Artist: Katharina Fritsch
Venue: Matthew Marks, Los Angeles
Date: February 13 – May 2, 2020
Full gallery of images, press release and link available after the jump.
Images courtesy of the artist, VG Bild-Kunst, Bonn and Matthew Marks Gallery, New York/Los Angeles. Photos by Ivo Faber.
Matthew Marks is pleased to announce Katharina Fritsch, the next exhibition in his gallery at 1062 North Orange Grove. Presenting three new sculptures, it is the artist’s first one-person exhibition in Los Angeles.
At the center of the gallery, standing more than twelve feet tall, is Hahn und Podest/Cock and Pedestal (2013/2019), a sculpture of a bright blue rooster atop a vivid green circular pedestal.
Accompanying it, and painted the same bright blue, is Zwei Männer/Two Men (2019). Fritsch has said, “Men have women as their models, so obviously I have men as my models. They are my muses.” Like the rooster, these two men are sculpted in exacting detail, from their shoes to the smartphones in their hands, yet they are anonymous enough to stand in for a gender and a type. Completing the installation is Stern/Star (2020), an eight-foot painted-aluminum star mounted on the wall.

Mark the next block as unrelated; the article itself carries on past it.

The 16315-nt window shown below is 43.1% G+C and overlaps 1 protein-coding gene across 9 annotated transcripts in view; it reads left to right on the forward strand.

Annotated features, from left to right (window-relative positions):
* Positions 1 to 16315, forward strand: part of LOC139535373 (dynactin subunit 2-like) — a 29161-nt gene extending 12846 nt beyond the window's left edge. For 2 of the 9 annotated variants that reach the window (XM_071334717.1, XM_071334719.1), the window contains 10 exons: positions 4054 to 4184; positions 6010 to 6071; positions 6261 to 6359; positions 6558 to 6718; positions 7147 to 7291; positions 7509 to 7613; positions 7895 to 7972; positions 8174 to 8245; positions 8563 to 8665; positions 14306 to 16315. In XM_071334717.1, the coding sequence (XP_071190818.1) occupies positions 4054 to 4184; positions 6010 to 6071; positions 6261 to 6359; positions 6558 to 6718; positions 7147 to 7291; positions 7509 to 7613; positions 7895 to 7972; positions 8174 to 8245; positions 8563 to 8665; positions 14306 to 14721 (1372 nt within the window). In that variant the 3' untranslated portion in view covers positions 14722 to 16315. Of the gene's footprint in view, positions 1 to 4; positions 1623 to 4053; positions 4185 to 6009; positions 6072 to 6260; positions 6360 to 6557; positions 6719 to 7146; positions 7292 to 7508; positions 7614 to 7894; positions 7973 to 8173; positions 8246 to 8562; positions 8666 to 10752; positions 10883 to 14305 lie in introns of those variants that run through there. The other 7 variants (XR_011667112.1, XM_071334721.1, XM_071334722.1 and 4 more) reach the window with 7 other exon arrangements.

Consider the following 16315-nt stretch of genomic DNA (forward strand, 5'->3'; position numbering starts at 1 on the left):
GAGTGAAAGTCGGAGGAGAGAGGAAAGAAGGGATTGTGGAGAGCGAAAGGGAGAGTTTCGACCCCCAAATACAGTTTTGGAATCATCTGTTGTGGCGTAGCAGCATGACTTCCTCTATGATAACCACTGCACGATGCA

Conceived as an ensemble, the three sculptures, with their perfect surfaces, appear industrially manufactured. In fact they were made by hand over a period of five years and painted by the artist in her studio. A larger outdoor version of Hahn/Cock, without the green pedestal, was exhibited in Trafalgar Square in London from 2013 to 2015 and is now installed on the roof of the National Gallery of Art in Washington, DC. A second outdoor version is in the sculpture garden of the Walker Art Center in Minneapolis.
Katharina Fritsch (b. 1956) lives and works in Düsseldorf. One of the leading sculptors of her generation, she represented Germany at the 1995 Venice Biennale, and her work has been the subject of one-person exhibitions at museums across Europe and the United States, including the San Francisco Museum of Modern Art, Tate Modern in London, Kunsthaus Zürich, the Art Institute of Chicago, and the Dia Center for the Arts in New York.
Link: Katharina Fritsch at Matthew Marks